INDIANAPOLIS - Listen to the NASCAR drivers talk about racing at the Indianapolis Motor Speedway, and the tone is always reverent, respectful.
It is a lot like golfers talking about Augusta National, or a fly fisherman praising the Yellowstone River. They will certainly do better at other locales, but no place can match the mystique.
When the 11th running of the Brickyard 400 takes place here this afternoon, none of the principal combatants expects a classic race to develop. The Brickyard has become the No. 2 event on the Nextel Cup Series schedule based on the place, not the product.
"It is a lot like that, because the Brickyard has definitely become a 'major' in the Nextel Cup Series," veteran driver Ken Schrader said. "That Sunday walk onto the starting grid at Indy is kind of like what golfers say a Sunday's walk out to the first tee at Augusta is, or going on the field for the first game of the World Series."
The Indianapolis Motor Speedway was not built for stock car racing. For close to 100 years, it has played host to the most famous race in the world, the Indy 500, for a field of open-wheeled cars. It wasn't until 1994 that the Speedway showcased the boys from NASCAR, but to a man, the stock car drivers cite a love and an adoration for the place.
Then they talk about how tough it is to race here.
Built originally as a test facility for the growing car industry in Indiana, the track was paved with 3.2 million bricks in 1909. Those were paved over with asphalt long ago, and only a narrow strip of bricks remains visible at the start/finish line. But the revered Brickyard is narrow and flat with less banking, and not suited for the passing and four-wide-racing that give Cup races excitement.
"There are no specific places to pass here," said Ryan Newman, who qualified seventh yesterday at 184.332 mph yesterday. "Some racetracks are more conducive for passing coming off turns, and some are more conducive for passes going into turns. But here, you're at the mercy of the guys in front of you and clean air."
Besides being wider in both the straightaways and turns, a track like Michigan International Speedway offers drivers three or four usable grooves, while the Speedway has but one or two. That creates far fewer opportunities for challenges and passes for the stock cars, which are just over six-feet wide.
"It's a one groove track until the end of the race," Newman said. "It can be a two groove track at the end of the race, but the ideal groove is typically at the bottom. And the best place to pass is in the pits."
Elliott Sadler, who qualified third, said drivers go into a race at a wider track like MIS with not as many concerns if they have to start near the back, since they can often make up the ground over the course of the race. But that is a much more difficult task at the Speedway, where qualifying becomes more critical.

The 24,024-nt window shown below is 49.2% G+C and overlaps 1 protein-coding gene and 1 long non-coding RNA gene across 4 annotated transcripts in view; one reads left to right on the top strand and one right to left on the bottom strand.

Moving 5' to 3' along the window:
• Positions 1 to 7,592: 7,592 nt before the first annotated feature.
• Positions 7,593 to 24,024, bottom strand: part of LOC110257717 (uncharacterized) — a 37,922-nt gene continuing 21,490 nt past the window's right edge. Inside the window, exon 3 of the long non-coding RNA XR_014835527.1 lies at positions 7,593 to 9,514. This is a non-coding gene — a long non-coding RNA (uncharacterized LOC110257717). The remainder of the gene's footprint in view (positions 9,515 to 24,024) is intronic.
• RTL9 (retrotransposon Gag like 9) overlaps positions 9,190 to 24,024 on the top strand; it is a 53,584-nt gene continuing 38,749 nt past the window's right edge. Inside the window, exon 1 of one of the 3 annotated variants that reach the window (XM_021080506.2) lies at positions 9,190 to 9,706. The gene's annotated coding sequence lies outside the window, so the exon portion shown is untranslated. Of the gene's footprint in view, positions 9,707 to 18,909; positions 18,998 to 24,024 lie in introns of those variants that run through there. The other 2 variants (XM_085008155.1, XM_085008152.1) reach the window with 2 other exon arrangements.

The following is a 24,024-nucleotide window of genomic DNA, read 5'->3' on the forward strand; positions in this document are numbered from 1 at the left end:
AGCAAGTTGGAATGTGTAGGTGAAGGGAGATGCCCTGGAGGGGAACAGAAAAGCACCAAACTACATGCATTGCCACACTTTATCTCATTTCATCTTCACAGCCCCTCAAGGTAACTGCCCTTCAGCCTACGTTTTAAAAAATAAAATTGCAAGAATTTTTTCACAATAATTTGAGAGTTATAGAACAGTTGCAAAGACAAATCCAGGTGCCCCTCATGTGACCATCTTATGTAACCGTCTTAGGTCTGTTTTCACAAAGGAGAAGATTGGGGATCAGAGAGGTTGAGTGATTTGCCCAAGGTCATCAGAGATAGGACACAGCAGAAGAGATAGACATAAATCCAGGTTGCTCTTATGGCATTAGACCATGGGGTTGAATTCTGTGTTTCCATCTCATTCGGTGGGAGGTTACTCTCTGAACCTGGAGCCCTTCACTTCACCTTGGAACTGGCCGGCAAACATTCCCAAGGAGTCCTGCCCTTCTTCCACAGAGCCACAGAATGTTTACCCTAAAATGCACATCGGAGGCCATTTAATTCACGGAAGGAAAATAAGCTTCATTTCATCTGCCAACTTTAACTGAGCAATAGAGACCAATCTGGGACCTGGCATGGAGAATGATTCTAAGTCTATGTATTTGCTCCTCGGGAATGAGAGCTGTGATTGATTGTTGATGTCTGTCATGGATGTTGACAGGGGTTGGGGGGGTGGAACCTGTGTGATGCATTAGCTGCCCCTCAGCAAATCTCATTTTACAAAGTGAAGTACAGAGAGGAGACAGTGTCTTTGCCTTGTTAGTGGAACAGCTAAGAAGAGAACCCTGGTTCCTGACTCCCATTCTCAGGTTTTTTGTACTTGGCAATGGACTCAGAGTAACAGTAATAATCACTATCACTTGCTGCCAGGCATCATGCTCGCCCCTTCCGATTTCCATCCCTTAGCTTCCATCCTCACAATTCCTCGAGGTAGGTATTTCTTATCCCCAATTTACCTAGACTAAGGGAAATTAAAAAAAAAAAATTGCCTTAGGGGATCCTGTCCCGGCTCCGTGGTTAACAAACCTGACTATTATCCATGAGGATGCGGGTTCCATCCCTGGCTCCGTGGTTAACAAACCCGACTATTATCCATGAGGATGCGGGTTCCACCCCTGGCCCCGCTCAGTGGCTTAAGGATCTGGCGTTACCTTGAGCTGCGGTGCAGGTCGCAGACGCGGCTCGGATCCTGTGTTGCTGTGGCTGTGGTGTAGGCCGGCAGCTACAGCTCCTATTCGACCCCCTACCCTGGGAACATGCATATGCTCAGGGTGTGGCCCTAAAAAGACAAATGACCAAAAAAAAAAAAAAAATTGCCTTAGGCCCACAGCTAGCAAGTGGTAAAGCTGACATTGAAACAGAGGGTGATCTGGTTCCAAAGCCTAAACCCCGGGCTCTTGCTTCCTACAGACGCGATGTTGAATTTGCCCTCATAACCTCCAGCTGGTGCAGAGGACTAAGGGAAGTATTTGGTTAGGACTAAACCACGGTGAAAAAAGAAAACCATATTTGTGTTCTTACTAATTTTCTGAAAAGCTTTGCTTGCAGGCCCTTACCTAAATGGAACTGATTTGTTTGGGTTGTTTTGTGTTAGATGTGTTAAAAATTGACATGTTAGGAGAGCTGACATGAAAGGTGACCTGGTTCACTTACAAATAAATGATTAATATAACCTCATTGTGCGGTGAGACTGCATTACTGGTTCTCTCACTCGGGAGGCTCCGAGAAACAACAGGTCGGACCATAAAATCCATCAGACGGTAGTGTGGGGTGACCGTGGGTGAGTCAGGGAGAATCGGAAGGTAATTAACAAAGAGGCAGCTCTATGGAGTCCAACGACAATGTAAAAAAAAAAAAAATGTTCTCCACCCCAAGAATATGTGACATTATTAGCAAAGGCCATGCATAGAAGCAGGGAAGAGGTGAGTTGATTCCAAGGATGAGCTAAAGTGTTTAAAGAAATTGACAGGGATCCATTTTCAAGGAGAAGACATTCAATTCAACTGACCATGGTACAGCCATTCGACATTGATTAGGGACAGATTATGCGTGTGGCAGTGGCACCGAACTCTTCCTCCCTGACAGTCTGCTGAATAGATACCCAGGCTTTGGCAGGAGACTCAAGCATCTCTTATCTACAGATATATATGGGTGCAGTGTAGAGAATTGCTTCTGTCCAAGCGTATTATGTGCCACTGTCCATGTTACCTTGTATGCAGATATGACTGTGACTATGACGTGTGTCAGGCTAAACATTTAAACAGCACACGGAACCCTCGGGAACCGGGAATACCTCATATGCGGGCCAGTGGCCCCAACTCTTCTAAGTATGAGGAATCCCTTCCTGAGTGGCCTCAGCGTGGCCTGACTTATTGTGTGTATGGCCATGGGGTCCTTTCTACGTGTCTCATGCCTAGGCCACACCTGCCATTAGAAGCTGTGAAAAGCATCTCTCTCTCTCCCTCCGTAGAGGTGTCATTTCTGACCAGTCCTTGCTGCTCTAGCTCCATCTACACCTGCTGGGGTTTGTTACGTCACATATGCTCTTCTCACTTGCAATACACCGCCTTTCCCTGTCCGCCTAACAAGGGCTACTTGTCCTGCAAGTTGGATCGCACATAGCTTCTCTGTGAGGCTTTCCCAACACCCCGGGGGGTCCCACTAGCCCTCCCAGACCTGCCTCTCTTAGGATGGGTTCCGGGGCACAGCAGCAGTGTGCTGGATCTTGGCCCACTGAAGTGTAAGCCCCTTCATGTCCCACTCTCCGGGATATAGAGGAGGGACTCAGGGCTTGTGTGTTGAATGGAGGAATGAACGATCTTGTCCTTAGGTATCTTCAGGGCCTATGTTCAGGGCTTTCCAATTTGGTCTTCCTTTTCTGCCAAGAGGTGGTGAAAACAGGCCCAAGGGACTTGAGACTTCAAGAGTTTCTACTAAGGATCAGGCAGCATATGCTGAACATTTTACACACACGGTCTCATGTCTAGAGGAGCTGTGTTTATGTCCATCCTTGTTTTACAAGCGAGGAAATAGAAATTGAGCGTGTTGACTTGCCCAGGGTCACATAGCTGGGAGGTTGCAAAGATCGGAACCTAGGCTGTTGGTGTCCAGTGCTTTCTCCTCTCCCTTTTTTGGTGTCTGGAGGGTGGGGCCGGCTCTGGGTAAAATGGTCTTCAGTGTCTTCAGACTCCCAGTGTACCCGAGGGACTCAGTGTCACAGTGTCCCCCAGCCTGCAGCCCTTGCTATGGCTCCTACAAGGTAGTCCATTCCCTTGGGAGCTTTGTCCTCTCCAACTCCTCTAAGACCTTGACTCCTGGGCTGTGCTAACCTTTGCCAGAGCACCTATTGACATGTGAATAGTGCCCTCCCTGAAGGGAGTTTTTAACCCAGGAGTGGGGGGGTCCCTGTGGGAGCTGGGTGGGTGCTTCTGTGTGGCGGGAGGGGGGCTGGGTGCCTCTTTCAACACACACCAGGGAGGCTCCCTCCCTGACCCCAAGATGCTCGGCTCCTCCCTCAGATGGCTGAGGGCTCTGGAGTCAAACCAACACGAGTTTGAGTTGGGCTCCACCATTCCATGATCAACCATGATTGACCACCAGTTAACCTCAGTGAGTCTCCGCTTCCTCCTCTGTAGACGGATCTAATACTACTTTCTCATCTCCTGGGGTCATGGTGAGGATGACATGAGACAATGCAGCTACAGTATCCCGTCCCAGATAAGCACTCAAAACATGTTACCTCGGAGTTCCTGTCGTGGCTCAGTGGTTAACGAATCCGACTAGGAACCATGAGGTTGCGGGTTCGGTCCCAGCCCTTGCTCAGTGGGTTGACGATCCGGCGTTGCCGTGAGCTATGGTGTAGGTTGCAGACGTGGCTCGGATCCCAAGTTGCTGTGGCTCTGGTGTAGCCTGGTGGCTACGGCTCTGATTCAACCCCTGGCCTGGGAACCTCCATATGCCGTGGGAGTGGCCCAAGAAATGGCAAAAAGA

"Track position is so very important here, and everybody knows that," Sadler said. "It is the number one thing here. You don't have to take the chances on pit strategy and all if you are in the front."
When the subject of bringing stock cars to the Speedway was first raised years ago, many of the racing traditionalists and purists were vehemently opposed. This had been a one-race track for so long, and there was considerable resistance to changing that. Some simply did not want the moonshine runners soiling sacred ground.
The Brickyard 400 has been a major success since its inception in 1994, attracting huge crowds, strong television numbers, and generating an enormous second income for the Speedway. Some say track owner Tony George saw the Brickyard as a means to finance his Indy Racing League, which he started the same year. Most Nextel Cup drivers are just happy to be here.
"Indianapolis wasn't built for the purpose of the Nextel Cup Series, just like Daytona wasn't built for Indy cars," driver Jeff Green said. "But each time we come to Indy, it's like the atmosphere of a Daytona. The Brickyard 400 is a race that solidifies NASCAR as America's most popular sport. Having our series race on this famed oval and sell out the track each season just proves how large of a sport we have become."
Once they get here, however, the stock car drivers face the reality of racing at Indy. If you are not out front, you need a lot of luck and more than a few breaks to be part of the lead pack.
"This track and Pocono are the two places where racing in clean air is the most critical," pole-sitter Casey Mears said. "If you can get out in front and run in clean air, that can make a big difference in time."
Brian Vickers, the top qualifier among the five rookies in the field at sixth, said he intends to stay out front and not put himself in position where he has to pass a number of cars on this layout.
"Come Sunday, you want to get to the front as quick as you can and stay there," Vickers said. "Track position is something we talk about all of the time, and it is important every week because it is always safer up front. But at this track it is extremely important because there are just not many opportunities to get around people."
Contact Matt Markey at: firstname.lastname@example.org or 419-724-6510.39.76691 -86.14996